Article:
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New approaches to behavioural science in government 

The Network of Behavioural Insights Experts in Government met in Paris at the OECD in May 2023. Over 100 delegates from 44 countries joined the network’s first hybrid event to discuss the future of applied behavioural science, including in a conversation with Professor Lucia A. Reisch and Professor Ralph Hertwig. Here we attempt to bring forward the main takeaways from that conversation for behavioural science practitioners.

Applied behavioural scientists are grappling with multiple important challenges, including how to think about complex adaptive systems, how to draw valid conclusions from research conducted in other contexts, and how to empower individuals to change their behaviour. Although the debate is maturing and our evidence base is growing, these challenges can still get in the way of implementing interventions, scaling up findings, and normalising behavioural science within public institutions.

Behavioural science in complex systems

Behavioural scientists are increasingly being called upon to consider the behaviour of complex adaptive systems, rather than just the behaviour of individuals. This is based on a growing recognition that policy outcomes are almost always the result of the dynamic and sometimes unpredictable interplay of individuals, entities, and institutions connected in a large network or system. In a complex adaptive system, many people interact in an uncoordinated way to produce system-level patterns that are not easily predictable based on individuals’ behaviour or preferences. For example, considering the public health challenge of obesity solely through the lens of individuals’ choices would miss the way obesity can spread through social networks, as well as the role of social, economic, political, technological, cultural and environmental factors in determining what food that is readily available to people.

A debate between individual-level and systemic solutions in public policy has been ongoing for decades, particularly in areas like nutrition science and health psychology. These individual and structuralist views need not be seen as opposing each other, as individuals are embedded within different layers and systems that influence each other (see diagram). Considering obesity again, we can see that individual factors (such as emotions or preferences), social factors (such as peer networks and norms) and structural factors (such as economic and legal incentives) all influence obesity levels – but also that these factors are all dynamic, and constantly adapting to the other factors. We should consider all levels of analysis to understand and address complex problems effectively. We should look for integrated packages of solutions that combine various interventions, including regulations, incentives, education, and changes in choice architecture – holding all players in the system responsible for their contribution to the system’s outcome.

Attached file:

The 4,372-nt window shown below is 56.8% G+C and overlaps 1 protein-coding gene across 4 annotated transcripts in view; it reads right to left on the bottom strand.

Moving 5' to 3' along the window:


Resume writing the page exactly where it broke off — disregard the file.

Behavioural scientists should invest the time and effort necessary to analyse the problem in context – for example, how individuals are embedded in social environments and systems. It takes detailed problem analysis, and the right kinds of evidence, to determine ways to address a problem at the individual and system levels. It’s crucial that we identify the underlying causes and dynamics of a problem before designing interventions – we should not fall in love with a solution before fully understanding the social and systemic context in which it would be operating in practice. For example, in its 2020 analysis of nutrition labels on food products, the European Commission integrated evidence about individual choices into an understanding of the public health and market systems.

There’s the individual embedded in different layers and different systems, influencing each other. These opposing views don’t really make sense, neither in theory nor in practice.

– Expert at the Network meeting

One promising approach is to look for leverage points within the system. For example, policymakers can explore how targeting specific groups with broad influence could facilitate larger knock-on effects.

It is also possible that incremental steps and small changes can lead to shifts in identity, norms, and acceptance of bigger policy changes over time. One driver of this can be dynamic social norms, whereby an emerging norm (such as a preference not to travel by plane) can be influential if it is seen to be a growing trend. These norm changes can be led by particular individuals or groups, grow through peer and network effects, and ultimately change the behaviours of businesses and governments.

We need to get the analysis right. Because otherwise, we are really trying to fix the problem from the wrong angles.

– Expert at the Network meeting

Finally, adopting a behavioural lens when designing regulations and systemic solutions can help policymakers foresee some of the complexities of real-world implementation, such as potential pushback from certain groups. The sustainability of a structural change can depend on its alignment with individual behaviour and its acceptance by the affected individuals.

Humility and the value of our evidence base